Housing boom reverberates

Rooftops sprouting along the U.S. 90 corridor are delivering more bumper crops of students into Medina County.
In the past three years, Medina Valley Independent School District (MVISD) has marched past Boerne, Cibolo/Schertz and other fast-growing districts to claim fourth place for new homes among the 21 school systems in the San Antonio area.
The MVISD attendance zone is logging 1,002 housing starts annually – nearly three a day, every day — according to newly published second-quarter statistics. And COVID-19 hasn’t slowed things any. Starts are actually up from last year’s pace.
While much of the residential growth remains in Bexar County’s far western enclaves, Medina County is increasingly getting its share.
Maps reviewed by the News show 4,540 home sites poised for construction in five new communities west of Highway 211, between Potranco Road and U.S. 90.
Though COVID has hampered sales of starter homes typically purchased by young service-sector workers hit hard by pandemic-related layoffs, overall demand remains strong.
“The lowest-cost homes are around $225,000. They can’t build them fast enough,” said Medina County Precinct 2 Commissioner Larry Sittre, noting that price points are pushing well past $400,000.
Since 2010, the school-age population in the MVISD area has climbed 32 percent to 8,135.
But it’s not just kids who are coming. Total population growth is up 38 percent to 30,164.
Attracting a mixture of young families and retirees, the region straddling the Medina-Bexar line is home to several subdivisions with big growth projections. The top 10 selling communities there logged 855 closings in the past 12 months, according to second-quarter numbers compiled by Templeton Demographics.
Luckey Ranch was the sales leader with 157 closings, followed by Falcon Landing (128) and Whisper Falls (126).
The Ladera community had 2,041 lots for future development, followed by Champions Park (1,244) and Hunters Ranch (1,039).
Templeton reported that those 10 communities have 6,073 lots available for future development, a 15 percent increase from the first quarter. All told, the area has 23,442 lots in inventory.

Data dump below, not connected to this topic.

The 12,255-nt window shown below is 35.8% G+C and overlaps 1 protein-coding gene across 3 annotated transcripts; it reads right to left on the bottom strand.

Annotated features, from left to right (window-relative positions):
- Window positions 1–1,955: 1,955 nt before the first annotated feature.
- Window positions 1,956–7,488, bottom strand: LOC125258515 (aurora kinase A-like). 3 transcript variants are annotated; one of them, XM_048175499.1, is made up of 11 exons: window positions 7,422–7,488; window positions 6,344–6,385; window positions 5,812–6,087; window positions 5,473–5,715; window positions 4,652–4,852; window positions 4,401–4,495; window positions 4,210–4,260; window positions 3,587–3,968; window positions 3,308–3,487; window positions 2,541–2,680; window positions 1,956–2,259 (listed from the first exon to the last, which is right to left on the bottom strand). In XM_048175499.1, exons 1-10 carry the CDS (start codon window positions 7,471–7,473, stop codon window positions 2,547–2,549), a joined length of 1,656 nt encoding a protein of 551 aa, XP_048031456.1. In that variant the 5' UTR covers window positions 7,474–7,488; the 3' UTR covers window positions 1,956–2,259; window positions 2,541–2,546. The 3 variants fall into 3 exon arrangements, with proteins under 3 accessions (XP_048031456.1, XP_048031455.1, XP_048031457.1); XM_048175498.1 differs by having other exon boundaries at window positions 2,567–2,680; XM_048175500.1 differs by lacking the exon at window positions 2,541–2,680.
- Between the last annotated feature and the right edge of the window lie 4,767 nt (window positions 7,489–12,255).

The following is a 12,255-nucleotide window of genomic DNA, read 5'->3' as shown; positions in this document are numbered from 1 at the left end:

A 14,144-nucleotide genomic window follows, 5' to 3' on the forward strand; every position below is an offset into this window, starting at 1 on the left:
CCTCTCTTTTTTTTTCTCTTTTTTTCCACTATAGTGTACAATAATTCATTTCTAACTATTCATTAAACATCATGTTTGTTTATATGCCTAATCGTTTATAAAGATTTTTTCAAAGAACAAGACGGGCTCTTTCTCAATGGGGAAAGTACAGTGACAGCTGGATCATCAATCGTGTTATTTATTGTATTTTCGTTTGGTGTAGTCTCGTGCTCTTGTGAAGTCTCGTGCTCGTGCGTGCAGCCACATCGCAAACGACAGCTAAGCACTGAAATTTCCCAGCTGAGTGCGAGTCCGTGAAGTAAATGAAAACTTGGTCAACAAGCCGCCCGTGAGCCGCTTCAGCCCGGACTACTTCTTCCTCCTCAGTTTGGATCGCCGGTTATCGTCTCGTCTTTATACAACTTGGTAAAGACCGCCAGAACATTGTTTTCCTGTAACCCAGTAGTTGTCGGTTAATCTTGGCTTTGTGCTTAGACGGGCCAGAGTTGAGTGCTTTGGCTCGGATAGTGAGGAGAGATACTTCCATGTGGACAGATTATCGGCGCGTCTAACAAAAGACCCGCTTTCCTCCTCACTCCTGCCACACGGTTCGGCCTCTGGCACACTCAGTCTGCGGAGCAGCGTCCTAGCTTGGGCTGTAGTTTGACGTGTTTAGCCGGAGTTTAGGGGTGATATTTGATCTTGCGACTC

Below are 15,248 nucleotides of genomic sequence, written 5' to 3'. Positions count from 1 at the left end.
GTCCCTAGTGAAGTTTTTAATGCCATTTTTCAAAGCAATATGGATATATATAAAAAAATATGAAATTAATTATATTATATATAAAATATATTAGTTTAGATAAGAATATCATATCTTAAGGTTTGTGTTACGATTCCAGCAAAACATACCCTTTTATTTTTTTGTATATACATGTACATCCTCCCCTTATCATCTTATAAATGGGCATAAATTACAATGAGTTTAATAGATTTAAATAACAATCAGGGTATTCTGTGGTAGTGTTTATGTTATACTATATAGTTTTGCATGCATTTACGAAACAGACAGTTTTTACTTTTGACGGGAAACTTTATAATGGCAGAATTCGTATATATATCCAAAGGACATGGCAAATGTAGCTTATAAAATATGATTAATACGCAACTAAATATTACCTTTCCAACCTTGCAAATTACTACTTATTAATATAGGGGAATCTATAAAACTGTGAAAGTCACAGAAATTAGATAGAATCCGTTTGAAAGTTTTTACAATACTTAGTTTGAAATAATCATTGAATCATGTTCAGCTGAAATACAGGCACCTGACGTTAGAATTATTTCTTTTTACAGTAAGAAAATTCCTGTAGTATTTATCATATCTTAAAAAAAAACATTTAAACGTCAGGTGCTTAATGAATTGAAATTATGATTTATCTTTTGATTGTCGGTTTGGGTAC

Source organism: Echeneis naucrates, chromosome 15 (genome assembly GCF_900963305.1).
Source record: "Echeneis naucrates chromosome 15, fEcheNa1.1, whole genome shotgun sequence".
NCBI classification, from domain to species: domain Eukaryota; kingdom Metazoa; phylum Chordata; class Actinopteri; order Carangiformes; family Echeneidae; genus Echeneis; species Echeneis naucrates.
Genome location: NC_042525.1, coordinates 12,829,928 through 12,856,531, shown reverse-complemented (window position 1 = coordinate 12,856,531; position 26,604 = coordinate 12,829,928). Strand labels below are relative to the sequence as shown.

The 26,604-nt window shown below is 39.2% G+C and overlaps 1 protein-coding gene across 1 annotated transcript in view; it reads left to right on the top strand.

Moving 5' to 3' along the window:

Growing pains
Many large-scale developers have stayed on the Bexar side of the county line for ready access to sewer connections, enabling them to build more homes per acre.
But pointing to Alsatian Oaks just east of the Castroville Walmart, Medina County Realtor Shannon Beasley said it’s only a matter of time until more builders head farther west.
“Taxes are lower than in San Antonio,” said Beasley, who is also a MVISD board member.
In fact, Sittre said Medina County’s taxes are appreciably less than any neighboring county.
Sittre has been a strong proponent of Tax Increment Reinvestment Zones (TIRZ) in fast-growing sections of eastern Medina County. A TIRZ is an economic development tool that retains a majority of increased tax revenue within a defined area until a developer makes their money back (recoups their investment).
In addition, the county has approved several Public Improvements Districts (PIDs) to raise funds in the area.
A PID is an economic development tool that uses funds for public improvements and infrastructure that benefit the district.

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PID assessments range from $0.18 to $0.50 to per $100 of assessed valuation- roughly doubling the local tax load in some areas. That PID assessment is on top of the county’s $0.5473 rate, set for approval this week
Sittre says PIDs cover infrastructure projects that would otherwise eat into the county budget. “If people don’t like them, they can go on down the road,” he said.
As for new growth paying its way, Sittre estimates that the residential development in Precinct 2 alone accounts for up to one-third of the county’s budget revenue.